If you notice that your UPC and ISB numbers are being displayed with strange characters, Excel has likely transformed your files on you.

Our friends at Penguin Random House have written up a really nice tutorial on how to safely open a CSV data file in Excel.  These instructions can be followed for any data file from any publisher or distributor to ensure you don't corrupt the data.

How to safely open a PRH CSV Data File in Excel

If you are using Microsoft Excel to review and manipulate data from PRH’s CSV Data File, we highly recommend following these import steps in order to prevent loss of information or truncation/rounding issues.

For example: Microsoft Excel cannot handle numbers with more than 15 digits per cell. When UPCs are entered as a number in a cell, Excel will store the first 15 digits but then replace any remaining digits with zeroes. 

Other common issues you might run into if you haven’t imported the CSV safely into excel may include:
  • OrderRequirement looks like a timestamp 1:05:01
  • OrderRequirement looks like a decimal 0.111111111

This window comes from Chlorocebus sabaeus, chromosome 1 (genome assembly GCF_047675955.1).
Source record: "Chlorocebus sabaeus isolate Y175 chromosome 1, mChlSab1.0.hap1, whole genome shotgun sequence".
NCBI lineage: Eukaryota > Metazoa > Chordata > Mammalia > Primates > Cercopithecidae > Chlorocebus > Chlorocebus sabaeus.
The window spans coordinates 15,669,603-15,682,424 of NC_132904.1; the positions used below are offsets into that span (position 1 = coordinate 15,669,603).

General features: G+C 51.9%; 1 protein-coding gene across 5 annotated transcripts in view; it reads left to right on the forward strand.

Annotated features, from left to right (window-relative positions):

• OrderRequirementUPC looks like 7.59606E+16 or 75960609341000000
  • ISBN looks like 9.7813E+12 
  • Description or ContributorBio contain strange symbols like: LINK is a bestselling Japanese writer best known for the manga 
  • And more…
In order to import the PRH CSV Data file safely into Excel, follow these steps:
  1. Open the Excel spreadsheet where you want to import the CSV data. (This can be a brand new spreadsheet in Excel, or an existing XLSX spreadsheet.) Click the Data tab.
  2. In the “Get Data” section, select From Text/CSV.

3.Select the CSV file you are trying to import, and click Import.

4.You’ll see a screen that previews the CSV data. Make sure to select the following items from each dropdown menu:
a. File Origin: Unicode (UTF-8)
b. Delimiter: Comma
5. Then, select Transform Data.
6. The following columns will need to be transformed: MainIdentifier, UPC, ISBN, OrderRequirement, OrderRequirementUPC
a. Starting with MainIdentifier, select Text from the formatting dropdown menu. 
b. Then, select Replace Current. (You will see that all of your scientific notation UPCs now should have real UPC information on your preview.)

Pro Tip: If you’ve tried these steps and still see that your MainIdentifier column contains UPCs that look like scientific notation (7.59606E+16) or end in a string of zeroes (75960609341000000), you’ll need to close out the import query and try again.

7. Repeat steps 6a and 6b for the following columns: UPC, ISBN, OrderRequirement, OrderRequirementUPC.
8. Under the File menu, click Close and Load

You should now have your properly formatted Excel import of the CSV Data File!